During the 1990s, Levi organised and curated six "Decorative Arts Today" selling exhibitions of modern design for Bonhams, the London auction house. Later, she remembered how "visitors from all around the world were amazed by the stunning output of the likes of Ron Arad, Danny Lane and Tom Dixon". This can be considered as the genesis of the current so-called "design art" movement, which is establishing record prices for makers of unique and original design. As so often, Levi did it first.
Indeed, Levi was always pushing forward with new notions to widen the market for "her" designers in particular, and British design in general. "Eureka" was just the right name for a recent and brilliant brainwave – Levi always had a way with words. This ongoing project, started in 2004, ambitiously aimed to "find it" for leading British retailers, by putting them in touch with the right designers and makers. Already, the Eureka project has produced over 60 exclusive designs in partnership with companies such as John Lewis, Heal's, Designers Guild, Brintons, Crabtree & Evelyn, Fired Earth Interiors and the Conran Shop. At a Eureka awards ceremony last year, Levi proudly acknowledged how her project "gained a competitive edge for retailers in a tough market place". Although by then debilitated by illness, she typically insisted on rising from her wheel-chair to make her speech.
"Who could say no to Peta?" says Sue Crewe, editor of House & Garden, media partner for Eureka. "She always made things happen." Levi's association with the magazine dated back to 1983, when as its design correspondent, she organised a joint project to find the Young Designer of the Year at the furnishings exhibition "Decorex". Judges included Sir Roy Strong and the designers David Mellor and David Mlinaric.
Peta Levi deservedly gained much official recognition during her lifetime. She was appointed MBE in 1993 for her services to industrial design, and was an honorary fellow of the RSA and the RCA. In 2006, she was awarded an Honorary Doctorate of Philosophy by the London Metropolitan University, for her "substantial contribution to art and design education and the promotion of excellence of British design".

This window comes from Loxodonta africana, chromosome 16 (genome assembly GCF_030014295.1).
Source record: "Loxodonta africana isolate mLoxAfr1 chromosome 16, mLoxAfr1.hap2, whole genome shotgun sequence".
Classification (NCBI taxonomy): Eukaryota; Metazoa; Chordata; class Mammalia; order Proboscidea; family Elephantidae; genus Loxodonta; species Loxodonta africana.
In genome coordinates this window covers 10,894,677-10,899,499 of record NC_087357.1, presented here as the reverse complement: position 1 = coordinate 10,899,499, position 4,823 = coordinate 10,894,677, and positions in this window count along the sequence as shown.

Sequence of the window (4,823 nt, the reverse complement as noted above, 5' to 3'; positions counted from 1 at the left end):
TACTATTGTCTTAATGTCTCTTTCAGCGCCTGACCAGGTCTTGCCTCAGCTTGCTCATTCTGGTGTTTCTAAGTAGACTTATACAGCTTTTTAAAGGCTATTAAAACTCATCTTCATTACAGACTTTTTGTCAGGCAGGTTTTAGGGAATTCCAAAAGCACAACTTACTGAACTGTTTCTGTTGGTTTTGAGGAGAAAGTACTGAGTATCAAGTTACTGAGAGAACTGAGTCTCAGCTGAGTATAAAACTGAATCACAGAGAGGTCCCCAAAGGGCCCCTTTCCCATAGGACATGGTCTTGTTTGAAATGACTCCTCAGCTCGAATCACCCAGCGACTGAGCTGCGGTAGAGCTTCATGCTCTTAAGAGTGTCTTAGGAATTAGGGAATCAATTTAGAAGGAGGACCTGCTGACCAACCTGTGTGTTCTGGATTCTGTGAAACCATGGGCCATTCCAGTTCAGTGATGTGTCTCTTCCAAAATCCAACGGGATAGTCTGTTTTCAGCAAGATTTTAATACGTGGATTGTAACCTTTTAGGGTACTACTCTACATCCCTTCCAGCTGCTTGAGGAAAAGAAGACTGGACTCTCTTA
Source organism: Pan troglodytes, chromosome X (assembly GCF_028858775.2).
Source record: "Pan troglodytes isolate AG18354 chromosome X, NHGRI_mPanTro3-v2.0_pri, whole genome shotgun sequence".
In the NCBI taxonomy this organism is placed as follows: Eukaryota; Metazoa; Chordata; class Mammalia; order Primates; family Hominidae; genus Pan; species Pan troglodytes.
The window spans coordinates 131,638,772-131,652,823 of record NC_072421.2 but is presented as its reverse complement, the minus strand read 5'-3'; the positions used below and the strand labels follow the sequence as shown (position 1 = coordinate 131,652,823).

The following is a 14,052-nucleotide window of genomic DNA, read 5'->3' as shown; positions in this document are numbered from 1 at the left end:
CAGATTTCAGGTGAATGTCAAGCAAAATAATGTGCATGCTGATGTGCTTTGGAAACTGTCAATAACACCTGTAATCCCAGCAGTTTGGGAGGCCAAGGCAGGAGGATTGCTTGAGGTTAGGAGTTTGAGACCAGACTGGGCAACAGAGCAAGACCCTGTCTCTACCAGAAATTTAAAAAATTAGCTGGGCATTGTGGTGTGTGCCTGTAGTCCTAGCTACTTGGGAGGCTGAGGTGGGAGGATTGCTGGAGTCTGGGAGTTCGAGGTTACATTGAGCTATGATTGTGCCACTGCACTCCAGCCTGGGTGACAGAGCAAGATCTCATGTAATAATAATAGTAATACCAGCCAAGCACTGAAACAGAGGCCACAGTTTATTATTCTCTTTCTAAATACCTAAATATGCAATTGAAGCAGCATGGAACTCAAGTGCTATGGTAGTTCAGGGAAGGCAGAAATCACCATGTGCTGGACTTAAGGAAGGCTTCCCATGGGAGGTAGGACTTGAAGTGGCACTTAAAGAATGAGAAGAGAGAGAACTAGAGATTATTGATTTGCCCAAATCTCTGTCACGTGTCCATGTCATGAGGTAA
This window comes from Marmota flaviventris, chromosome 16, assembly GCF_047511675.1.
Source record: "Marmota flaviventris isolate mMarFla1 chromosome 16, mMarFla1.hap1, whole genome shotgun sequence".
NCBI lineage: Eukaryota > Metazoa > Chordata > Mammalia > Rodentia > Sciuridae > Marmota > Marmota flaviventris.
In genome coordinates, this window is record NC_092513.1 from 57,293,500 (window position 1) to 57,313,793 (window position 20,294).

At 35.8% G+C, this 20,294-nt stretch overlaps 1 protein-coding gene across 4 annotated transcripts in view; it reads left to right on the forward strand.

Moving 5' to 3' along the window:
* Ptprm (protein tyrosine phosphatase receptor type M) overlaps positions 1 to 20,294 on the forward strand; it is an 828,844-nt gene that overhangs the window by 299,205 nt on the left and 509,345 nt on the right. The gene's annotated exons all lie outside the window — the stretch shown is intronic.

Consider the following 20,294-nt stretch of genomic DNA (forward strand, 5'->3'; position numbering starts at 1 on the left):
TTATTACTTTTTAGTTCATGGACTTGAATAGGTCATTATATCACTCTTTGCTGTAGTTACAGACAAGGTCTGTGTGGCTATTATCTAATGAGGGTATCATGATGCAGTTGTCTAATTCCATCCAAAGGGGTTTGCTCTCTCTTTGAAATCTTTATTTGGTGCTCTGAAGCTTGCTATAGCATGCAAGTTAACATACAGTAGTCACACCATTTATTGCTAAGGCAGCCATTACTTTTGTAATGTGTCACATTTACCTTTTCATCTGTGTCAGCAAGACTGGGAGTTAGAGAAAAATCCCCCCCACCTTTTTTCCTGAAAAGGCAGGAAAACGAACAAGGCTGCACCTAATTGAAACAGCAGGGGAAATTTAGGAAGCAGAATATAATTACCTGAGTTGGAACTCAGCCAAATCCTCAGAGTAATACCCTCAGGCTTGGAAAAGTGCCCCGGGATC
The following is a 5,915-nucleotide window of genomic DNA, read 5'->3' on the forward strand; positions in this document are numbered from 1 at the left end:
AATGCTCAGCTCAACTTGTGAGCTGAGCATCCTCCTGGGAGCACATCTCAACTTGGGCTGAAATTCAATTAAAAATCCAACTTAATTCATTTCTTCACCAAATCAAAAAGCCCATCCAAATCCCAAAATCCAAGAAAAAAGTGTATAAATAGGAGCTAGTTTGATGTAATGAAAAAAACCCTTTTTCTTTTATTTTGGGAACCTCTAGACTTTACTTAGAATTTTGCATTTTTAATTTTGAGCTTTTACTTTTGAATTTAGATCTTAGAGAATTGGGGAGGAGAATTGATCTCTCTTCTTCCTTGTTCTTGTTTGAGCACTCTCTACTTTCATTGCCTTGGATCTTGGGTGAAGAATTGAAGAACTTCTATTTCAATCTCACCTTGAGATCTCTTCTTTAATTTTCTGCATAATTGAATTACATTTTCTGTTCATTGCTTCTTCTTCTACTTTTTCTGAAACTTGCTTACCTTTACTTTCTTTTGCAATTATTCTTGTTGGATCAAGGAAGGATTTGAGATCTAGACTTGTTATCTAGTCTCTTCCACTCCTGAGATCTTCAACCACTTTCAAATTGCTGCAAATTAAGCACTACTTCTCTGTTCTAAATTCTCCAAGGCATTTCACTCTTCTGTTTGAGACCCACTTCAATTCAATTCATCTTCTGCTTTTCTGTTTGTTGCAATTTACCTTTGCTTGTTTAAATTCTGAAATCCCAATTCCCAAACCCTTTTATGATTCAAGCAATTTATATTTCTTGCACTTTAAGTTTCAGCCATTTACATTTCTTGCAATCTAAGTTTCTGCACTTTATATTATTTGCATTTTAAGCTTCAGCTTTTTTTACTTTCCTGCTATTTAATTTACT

But the most poignant tributes come from the legion of designers whom Levi helped over two and half decades.
"Peta's influence has spanned my whole career," said the glass artist Kate Maestri, who set up studio in Oxo Tower on the South Bank in London in 2002, having first showed at "New Designers" 10 years earlier. "Almost immediately I got a handsome commission through Design-Nation for two large pieces of contemporary stained glass at Canary Wharf."
Christopher Tipping, an independent project artist, was a Levi protégé for 27 years: "Her gracious and elegant manner was a foil to her tenacity and dogged pursuit of opportunity on behalf of everyone she championed. We all belonged to an extended and creative family of which Peta was the life-force."
Peta Ann Levi, journalist and design promoter: born London 6 December 1938; MBE 1993; married 1958 Michael Sayers (one son, two daughters); died London 24 April 2008.Reuse content